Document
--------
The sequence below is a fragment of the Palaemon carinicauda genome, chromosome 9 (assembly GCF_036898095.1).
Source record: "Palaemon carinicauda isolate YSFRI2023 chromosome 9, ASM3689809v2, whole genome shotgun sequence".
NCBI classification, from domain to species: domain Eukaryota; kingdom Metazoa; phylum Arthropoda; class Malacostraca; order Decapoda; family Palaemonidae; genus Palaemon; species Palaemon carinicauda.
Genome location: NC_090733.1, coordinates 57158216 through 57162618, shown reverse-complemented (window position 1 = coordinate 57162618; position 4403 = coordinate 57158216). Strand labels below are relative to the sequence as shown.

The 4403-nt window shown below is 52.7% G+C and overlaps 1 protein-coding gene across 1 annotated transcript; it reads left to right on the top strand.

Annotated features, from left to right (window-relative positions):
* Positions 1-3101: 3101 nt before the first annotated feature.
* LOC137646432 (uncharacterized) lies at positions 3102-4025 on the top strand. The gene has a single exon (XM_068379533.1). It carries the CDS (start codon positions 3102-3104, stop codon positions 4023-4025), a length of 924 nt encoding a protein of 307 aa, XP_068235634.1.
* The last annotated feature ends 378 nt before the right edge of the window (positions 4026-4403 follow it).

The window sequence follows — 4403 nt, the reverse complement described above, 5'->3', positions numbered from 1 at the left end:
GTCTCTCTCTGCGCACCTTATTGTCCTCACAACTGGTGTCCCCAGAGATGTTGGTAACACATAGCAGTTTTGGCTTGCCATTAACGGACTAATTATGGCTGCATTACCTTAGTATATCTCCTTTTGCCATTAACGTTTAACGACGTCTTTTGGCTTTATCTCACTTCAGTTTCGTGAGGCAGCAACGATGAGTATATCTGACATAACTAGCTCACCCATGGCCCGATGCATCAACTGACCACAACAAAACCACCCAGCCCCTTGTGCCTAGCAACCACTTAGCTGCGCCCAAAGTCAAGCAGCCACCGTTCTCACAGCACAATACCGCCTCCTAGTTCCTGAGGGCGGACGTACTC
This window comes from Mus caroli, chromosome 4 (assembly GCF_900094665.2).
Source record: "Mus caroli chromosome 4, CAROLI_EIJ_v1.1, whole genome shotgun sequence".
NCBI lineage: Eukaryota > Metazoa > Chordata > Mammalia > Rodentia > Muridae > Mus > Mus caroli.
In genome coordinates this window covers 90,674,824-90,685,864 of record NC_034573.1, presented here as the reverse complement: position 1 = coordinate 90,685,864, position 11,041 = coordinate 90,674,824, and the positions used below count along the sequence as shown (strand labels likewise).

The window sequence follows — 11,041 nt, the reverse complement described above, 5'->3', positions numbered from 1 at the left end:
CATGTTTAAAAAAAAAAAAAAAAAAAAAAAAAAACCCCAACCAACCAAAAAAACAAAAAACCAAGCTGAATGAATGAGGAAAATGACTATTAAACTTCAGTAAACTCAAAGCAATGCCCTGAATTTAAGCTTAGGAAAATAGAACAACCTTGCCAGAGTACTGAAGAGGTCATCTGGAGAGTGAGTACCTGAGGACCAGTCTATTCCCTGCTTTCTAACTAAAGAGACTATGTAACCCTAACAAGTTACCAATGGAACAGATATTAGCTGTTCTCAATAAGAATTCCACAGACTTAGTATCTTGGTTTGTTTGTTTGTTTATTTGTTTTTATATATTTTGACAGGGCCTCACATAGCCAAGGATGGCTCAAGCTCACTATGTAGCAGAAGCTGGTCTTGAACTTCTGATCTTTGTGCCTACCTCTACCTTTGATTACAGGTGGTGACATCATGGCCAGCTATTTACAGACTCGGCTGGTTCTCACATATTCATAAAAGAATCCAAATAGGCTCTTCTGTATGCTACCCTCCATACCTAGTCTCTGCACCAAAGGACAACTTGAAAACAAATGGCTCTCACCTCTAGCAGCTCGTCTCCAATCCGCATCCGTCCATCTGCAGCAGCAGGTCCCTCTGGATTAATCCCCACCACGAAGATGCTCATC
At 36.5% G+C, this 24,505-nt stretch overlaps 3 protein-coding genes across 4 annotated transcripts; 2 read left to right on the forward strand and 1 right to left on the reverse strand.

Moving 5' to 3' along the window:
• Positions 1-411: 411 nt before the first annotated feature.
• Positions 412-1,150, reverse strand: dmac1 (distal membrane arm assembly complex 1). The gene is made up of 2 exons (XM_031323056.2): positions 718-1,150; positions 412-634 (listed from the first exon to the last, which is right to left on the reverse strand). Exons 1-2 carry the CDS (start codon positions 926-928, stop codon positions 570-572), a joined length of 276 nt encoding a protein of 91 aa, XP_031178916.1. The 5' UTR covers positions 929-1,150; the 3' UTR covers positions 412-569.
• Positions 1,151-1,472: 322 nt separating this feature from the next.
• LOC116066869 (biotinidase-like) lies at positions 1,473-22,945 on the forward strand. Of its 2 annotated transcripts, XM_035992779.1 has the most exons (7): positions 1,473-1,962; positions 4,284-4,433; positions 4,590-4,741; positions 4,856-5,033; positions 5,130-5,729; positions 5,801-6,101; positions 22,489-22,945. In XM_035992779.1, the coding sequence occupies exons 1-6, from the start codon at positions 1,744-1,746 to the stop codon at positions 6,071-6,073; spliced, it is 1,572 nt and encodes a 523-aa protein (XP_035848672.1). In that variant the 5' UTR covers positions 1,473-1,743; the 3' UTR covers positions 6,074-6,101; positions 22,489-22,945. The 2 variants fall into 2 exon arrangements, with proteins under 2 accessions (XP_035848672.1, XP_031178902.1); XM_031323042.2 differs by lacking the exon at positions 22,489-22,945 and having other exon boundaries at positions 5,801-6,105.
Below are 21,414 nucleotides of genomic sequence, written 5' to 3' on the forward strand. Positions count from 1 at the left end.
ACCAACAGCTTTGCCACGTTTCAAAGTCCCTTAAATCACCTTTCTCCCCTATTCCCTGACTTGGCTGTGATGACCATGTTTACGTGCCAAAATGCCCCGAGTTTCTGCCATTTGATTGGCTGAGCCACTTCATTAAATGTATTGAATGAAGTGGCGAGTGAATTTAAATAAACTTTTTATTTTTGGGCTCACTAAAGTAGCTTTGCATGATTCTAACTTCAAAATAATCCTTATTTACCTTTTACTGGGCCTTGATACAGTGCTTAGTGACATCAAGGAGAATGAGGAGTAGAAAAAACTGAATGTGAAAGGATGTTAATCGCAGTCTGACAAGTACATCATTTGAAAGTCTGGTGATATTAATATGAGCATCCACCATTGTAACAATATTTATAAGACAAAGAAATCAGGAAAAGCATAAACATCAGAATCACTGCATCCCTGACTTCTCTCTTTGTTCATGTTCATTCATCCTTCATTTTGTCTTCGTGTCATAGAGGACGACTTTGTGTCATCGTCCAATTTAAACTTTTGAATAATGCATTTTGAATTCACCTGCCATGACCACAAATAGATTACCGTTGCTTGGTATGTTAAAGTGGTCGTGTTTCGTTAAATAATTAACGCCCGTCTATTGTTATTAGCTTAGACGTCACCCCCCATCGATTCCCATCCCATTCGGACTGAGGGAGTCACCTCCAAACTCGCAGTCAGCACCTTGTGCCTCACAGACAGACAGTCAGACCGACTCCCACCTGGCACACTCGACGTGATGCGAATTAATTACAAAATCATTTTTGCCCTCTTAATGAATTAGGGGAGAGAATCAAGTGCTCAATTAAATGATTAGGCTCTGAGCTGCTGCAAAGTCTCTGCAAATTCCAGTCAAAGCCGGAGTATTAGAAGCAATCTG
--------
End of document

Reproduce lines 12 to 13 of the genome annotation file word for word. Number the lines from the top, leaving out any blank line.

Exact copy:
This window comes from Mus caroli, chromosome 4 (assembly GCF_900094665.2).
Source record: "Mus caroli chromosome 4, CAROLI_EIJ_v1.1, whole genome shotgun sequence".